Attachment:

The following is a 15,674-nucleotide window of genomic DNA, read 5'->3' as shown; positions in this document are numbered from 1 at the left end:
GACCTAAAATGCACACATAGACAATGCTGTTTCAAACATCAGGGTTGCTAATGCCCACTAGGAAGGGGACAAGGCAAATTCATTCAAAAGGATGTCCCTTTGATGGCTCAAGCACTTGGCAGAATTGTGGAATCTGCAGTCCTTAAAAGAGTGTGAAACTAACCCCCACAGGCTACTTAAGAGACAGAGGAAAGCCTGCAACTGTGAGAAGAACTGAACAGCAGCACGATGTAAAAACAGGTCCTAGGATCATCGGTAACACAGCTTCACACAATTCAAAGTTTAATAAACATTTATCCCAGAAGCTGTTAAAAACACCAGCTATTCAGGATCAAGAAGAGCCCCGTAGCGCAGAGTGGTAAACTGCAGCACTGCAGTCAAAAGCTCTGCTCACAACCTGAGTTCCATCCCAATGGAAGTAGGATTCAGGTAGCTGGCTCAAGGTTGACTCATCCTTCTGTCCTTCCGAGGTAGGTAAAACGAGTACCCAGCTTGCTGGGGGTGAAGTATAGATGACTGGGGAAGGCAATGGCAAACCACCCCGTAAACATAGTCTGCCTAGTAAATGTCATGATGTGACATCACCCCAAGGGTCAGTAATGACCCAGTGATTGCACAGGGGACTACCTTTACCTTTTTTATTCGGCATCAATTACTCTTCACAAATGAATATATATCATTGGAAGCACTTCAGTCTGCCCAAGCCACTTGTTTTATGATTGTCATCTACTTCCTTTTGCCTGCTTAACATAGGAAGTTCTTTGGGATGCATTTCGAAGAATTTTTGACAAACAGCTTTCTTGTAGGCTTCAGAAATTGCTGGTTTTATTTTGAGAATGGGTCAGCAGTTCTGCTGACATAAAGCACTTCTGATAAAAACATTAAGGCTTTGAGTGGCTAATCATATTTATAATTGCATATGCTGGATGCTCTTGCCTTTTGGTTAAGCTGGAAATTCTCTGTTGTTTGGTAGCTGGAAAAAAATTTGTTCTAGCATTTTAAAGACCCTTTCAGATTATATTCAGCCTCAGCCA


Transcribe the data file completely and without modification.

The following is a 15,674-nucleotide window of genomic DNA, read 5'->3' as shown; positions in this document are numbered from 1 at the left end:
GACCTAAAATGCACACATAGACAATGCTGTTTCAAACATCAGGGTTGCTAATGCCCACTAGGAAGGGGACAAGGCAAATTCATTCAAAAGGATGTCCCTTTGATGGCTCAAGCACTTGGCAGAATTGTGGAATCTGCAGTCCTTAAAAGAGTGTGAAACTAACCCCCACAGGCTACTTAAGAGACAGAGGAAAGCCTGCAACTGTGAGAAGAACTGAACAGCAGCACGATGTAAAAACAGGTCCTAGGATCATCGGTAACACAGCTTCACACAATTCAAAGTTTAATAAACATTTATCCCAGAAGCTGTTAAAAACACCAGCTATTCAGGATCAAGAAGAGCCCCGTAGCGCAGAGTGGTAAACTGCAGCACTGCAGTCAAAAGCTCTGCTCACAACCTGAGTTCCATCCCAATGGAAGTAGGATTCAGGTAGCTGGCTCAAGGTTGACTCATCCTTCTGTCCTTCCGAGGTAGGTAAAACGAGTACCCAGCTTGCTGGGGGTGAAGTATAGATGACTGGGGAAGGCAATGGCAAACCACCCCGTAAACATAGTCTGCCTAGTAAATGTCATGATGTGACATCACCCCAAGGGTCAGTAATGACCCAGTGATTGCACAGGGGACTACCTTTACCTTTTTTATTCGGCATCAATTACTCTTCACAAATGAATATATATCATTGGAAGCACTTCAGTCTGCCCAAGCCACTTGTTTTATGATTGTCATCTACTTCCTTTTGCCTGCTTAACATAGGAAGTTCTTTGGGATGCATTTCGAAGAATTTTTGACAAACAGCTTTCTTGTAGGCTTCAGAAATTGCTGGTTTTATTTTGAGAATGGGTCAGCAGTTCTGCTGACATAAAGCACTTCTGATAAAAACATTAAGGCTTTGAGTGGCTAATCATATTTATAATTGCATATGCTGGATGCTCTTGCCTTTTGGTTAAGCTGGAAATTCTCTGTTGTTTGGTAGCTGGAAAAAAATTTGTTCTAGCATTTTAAAGACCCTTTCAGATTATATTCAGCCTCAGCCA